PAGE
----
I've been absent from blogging for a few months because of a busy work-life (better to be busy than not!), but I've been planning on writing a great deal on this book by Dr. Joseph Waligore, in part because he closely reads our American Creation blog and our research has influenced the contents of this book.
I plan on having a lot more to say on the contents of this book; but it is a true "game changer" on how to understand the definition of "deism." Now, the current scholarly consensus defines deism as belief in 1. a non-intervening cold, distant watchmaker God who; 2. issues no special revelation, performs no miracles, doesn't communicate to man and consequently to whom praying would be a waste of time.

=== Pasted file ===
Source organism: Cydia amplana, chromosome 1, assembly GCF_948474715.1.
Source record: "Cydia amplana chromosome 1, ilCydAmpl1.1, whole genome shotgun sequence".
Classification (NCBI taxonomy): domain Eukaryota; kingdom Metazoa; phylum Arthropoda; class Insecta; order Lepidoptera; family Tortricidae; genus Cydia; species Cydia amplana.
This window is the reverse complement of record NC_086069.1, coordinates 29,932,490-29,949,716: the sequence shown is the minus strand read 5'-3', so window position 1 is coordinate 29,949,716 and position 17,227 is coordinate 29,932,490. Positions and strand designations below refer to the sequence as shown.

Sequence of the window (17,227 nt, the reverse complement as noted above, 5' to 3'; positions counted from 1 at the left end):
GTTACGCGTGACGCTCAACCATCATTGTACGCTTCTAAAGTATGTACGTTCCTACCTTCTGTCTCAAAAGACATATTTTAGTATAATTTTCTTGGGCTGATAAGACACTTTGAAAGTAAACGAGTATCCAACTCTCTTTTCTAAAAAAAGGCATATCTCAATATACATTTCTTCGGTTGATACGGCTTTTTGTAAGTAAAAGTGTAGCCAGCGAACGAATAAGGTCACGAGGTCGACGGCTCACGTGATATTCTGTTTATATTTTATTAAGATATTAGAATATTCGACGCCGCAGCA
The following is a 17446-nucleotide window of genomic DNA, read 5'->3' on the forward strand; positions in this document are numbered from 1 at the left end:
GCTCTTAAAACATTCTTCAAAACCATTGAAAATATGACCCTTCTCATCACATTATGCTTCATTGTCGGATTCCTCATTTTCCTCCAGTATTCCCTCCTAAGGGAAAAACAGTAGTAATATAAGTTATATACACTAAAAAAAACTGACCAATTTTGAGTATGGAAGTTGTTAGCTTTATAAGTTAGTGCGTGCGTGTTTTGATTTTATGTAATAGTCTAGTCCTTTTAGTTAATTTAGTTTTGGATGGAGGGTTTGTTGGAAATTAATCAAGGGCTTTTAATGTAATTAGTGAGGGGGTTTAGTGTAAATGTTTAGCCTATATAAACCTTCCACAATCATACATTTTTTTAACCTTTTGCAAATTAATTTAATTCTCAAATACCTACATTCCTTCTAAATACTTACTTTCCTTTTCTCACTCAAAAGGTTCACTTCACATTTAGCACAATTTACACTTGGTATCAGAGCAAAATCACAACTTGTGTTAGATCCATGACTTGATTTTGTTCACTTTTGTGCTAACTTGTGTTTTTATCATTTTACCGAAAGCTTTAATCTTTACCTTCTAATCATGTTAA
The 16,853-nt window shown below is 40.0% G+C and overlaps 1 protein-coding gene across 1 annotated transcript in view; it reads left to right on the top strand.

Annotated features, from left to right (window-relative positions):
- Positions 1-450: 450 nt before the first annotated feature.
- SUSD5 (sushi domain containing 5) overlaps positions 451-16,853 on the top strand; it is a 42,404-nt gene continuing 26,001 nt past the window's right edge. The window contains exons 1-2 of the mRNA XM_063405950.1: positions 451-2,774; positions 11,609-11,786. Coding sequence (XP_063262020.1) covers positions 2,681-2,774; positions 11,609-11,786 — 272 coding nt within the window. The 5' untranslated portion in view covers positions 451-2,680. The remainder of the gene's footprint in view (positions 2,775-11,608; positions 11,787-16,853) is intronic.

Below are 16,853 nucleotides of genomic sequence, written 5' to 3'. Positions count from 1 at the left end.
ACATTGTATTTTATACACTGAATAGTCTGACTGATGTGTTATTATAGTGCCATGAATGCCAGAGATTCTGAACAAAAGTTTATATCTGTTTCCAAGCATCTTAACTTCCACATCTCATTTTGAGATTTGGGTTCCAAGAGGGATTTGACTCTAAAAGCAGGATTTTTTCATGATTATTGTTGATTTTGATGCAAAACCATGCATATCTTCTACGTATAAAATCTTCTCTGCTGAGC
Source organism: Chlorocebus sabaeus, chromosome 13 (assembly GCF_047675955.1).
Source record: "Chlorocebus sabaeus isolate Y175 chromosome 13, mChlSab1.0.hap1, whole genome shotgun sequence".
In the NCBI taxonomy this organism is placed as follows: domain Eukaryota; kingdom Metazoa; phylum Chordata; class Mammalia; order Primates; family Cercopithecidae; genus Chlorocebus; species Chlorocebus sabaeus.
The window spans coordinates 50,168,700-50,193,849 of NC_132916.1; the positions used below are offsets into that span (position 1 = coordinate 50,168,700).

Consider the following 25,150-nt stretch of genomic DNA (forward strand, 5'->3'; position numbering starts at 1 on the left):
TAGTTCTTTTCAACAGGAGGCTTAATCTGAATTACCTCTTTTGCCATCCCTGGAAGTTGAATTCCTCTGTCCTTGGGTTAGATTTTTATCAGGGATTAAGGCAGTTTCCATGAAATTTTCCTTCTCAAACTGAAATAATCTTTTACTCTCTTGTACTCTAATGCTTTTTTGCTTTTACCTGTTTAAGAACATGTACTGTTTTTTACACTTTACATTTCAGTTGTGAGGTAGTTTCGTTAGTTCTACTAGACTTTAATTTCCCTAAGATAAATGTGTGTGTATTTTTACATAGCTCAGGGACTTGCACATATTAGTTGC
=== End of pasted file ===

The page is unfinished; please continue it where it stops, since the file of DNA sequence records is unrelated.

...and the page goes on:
Waligore demonstrates that this definition is mistaken. Now, it's possible that because of how terms are understood in academic and other discourse, that we are "stuck" with this definition for now. However, keep in mind then that many of the historical figures whom we associate with "deism" from Washington, Franklin and Jefferson to Robespierre and many other figures of the French Revolution were not "deists." We need either a different term, or we need to qualify the term "deist" with an adjective like "warm deist," "providential deist," "Christian-Deist" etc., etc.